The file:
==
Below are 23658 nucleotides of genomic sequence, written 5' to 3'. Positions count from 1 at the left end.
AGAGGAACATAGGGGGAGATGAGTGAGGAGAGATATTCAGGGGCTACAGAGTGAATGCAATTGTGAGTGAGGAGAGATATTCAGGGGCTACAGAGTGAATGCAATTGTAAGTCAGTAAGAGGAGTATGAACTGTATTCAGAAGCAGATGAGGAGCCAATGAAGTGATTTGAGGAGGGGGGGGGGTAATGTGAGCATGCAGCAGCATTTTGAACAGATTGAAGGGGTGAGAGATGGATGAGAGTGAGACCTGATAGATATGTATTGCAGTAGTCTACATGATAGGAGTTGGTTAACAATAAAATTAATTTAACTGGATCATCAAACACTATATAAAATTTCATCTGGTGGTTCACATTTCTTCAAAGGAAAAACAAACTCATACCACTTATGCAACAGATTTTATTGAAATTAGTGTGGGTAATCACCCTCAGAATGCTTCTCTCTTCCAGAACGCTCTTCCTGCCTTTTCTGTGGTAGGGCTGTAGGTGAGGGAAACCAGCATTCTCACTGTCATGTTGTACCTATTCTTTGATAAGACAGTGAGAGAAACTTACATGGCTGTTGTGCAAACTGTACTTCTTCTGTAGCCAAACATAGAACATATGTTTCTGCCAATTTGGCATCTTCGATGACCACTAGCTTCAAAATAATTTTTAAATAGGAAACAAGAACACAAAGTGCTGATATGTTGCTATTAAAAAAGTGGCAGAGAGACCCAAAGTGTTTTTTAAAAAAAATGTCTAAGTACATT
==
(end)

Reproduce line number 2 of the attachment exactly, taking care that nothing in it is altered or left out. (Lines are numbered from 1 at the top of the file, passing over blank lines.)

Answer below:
AGAGGAACATAGGGGGAGATGAGTGAGGAGAGATATTCAGGGGCTACAGAGTGAATGCAATTGTGAGTGAGGAGAGATATTCAGGGGCTACAGAGTGAATGCAATTGTAAGTCAGTAAGAGGAGTATGAACTGTATTCAGAAGCAGATGAGGAGCCAATGAAGTGATTTGAGGAGGGGGGGGGGTAATGTGAGCATGCAGCAGCATTTTGAACAGATTGAAGGGGTGAGAGATGGATGAGAGTGAGACCTGATAGATATGTATTGCAGTAGTCTACATGATAGGAGTTGGTTAACAATAAAATTAATTTAACTGGATCATCAAACACTATATAAAATTTCATCTGGTGGTTCACATTTCTTCAAAGGAAAAACAAACTCATACCACTTATGCAACAGATTTTATTGAAATTAGTGTGGGTAATCACCCTCAGAATGCTTCTCTCTTCCAGAACGCTCTTCCTGCCTTTTCTGTGGTAGGGCTGTAGGTGAGGGAAACCAGCATTCTCACTGTCATGTTGTACCTATTCTTTGATAAGACAGTGAGAGAAACTTACATGGCTGTTGTGCAAACTGTACTTCTTCTGTAGCCAAACATAGAACATATGTTTCTGCCAATTTGGCATCTTCGATGACCACTAGCTTCAAAATAATTTTTAAATAGGAAACAAGAACACAAAGTGCTGATATGTTGCTATTAAAAAAGTGGCAGAGAGACCCAAAGTGTTTTTTAAAAAAAATGTCTAAGTACATT